The next day, July 11, Levison’s San Francisco attorney told the FBI she was no longer on the case. Levison then told the FBI he would not come to the July 16 court hearing unless the government paid his travel costs. On July 11, Levison, in Texas, was served with a subpoena to appear in the Virginia courtroom. Under federal law, the government reimburses travel costs for grand jury witnesses.
On July 12, Snowden emerged after three weeks of limbo at the Moscow airport and told reporters that he was seeking political asylum in Russia. That surprise announcement came after the U.S. effectively blocked his travel to Latin America where several countries had offered him refuge.
The next day, July 13, Levison emailed the FBI with a counter offer, the prosecutors said. Levison said that he would be able to “collect the data required by the pen register and provide that data to the government after 60 days (the period of the pen register order). For this service, Mr. Levison indicated that the government would have to pay him $2,000 for “developmental time and equipment” plus an additional $1500 “if the government wanted the data “more frequently” than after 60 days.” The FBI quickly replied no, saying that waiting 60 days was unacceptable, the DOJ memo seeking a contempt of court ruling said. The memo also called Lavabit’s fees “unreasonable.”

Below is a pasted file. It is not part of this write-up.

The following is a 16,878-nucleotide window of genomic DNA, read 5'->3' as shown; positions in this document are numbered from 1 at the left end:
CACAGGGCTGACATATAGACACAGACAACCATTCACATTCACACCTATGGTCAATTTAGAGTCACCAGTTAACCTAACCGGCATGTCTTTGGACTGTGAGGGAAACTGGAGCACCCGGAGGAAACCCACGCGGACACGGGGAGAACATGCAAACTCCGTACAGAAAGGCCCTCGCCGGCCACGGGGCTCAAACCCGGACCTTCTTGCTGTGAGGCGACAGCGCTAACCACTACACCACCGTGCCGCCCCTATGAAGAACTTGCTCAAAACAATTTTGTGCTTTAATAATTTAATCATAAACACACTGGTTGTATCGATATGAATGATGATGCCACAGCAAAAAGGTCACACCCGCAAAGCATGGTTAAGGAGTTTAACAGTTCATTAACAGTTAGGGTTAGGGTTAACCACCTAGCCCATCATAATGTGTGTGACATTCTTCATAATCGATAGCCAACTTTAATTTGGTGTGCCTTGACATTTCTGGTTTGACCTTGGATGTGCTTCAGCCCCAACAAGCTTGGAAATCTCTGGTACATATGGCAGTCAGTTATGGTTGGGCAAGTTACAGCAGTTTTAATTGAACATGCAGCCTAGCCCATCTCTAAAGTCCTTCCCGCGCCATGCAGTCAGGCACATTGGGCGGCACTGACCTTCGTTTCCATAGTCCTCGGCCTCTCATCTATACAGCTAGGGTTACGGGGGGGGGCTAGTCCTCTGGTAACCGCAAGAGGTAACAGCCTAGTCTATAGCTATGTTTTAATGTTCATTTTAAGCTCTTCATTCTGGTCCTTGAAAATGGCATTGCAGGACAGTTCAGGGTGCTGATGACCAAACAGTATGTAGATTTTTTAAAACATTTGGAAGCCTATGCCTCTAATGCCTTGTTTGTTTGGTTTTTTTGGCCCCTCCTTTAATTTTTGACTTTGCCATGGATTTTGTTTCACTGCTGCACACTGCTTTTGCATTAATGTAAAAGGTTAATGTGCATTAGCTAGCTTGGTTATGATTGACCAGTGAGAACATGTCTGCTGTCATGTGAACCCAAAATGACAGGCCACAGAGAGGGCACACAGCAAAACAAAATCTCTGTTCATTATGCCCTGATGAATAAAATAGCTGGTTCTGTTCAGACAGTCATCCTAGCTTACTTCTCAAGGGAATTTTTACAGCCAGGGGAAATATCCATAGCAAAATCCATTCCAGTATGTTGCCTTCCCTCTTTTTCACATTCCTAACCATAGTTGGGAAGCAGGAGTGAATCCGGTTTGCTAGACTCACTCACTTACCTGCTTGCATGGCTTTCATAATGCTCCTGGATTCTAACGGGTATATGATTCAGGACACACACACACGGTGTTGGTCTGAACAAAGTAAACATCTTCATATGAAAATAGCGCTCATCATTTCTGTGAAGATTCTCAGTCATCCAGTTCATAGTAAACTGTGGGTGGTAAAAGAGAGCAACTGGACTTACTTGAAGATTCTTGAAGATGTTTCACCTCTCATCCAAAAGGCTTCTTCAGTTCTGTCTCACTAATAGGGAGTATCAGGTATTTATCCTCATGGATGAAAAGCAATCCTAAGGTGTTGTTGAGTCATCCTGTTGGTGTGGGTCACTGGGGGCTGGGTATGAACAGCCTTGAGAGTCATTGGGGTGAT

The next week, Levison showed up in federal court without an attorney.
When the grand jury hearing began on July 16, government lawyers immediately threw their weight around. The DOJ’s Jim Trump told the grand jury that earlier that day the FBI obtained a search warrant for Levison’s and Lavabit’s computers. It allowed the FBI to seize “all information” from Lavabit’s computers of the “encryption keys and SSL keys” of Snowden’s account, and “all necessary information,” and said the search warrant also were under seal—to be kept secret. The government said it would seek “no sanctions” against Levison if he complied.
Levison responded by first requesting that everything in the case that was “non-sensitive” be unsealed and made public. “It is important for the industry and people to understand what the government is requesting by demanding that I turn over these encryption keys to the entire service,” the hearing transcript said. The government objected, saying that would turn the case into a forum on federal surveillance including the WikiLeaks case. The judge agreed. Levison countered that the FBI wanted everything that he had.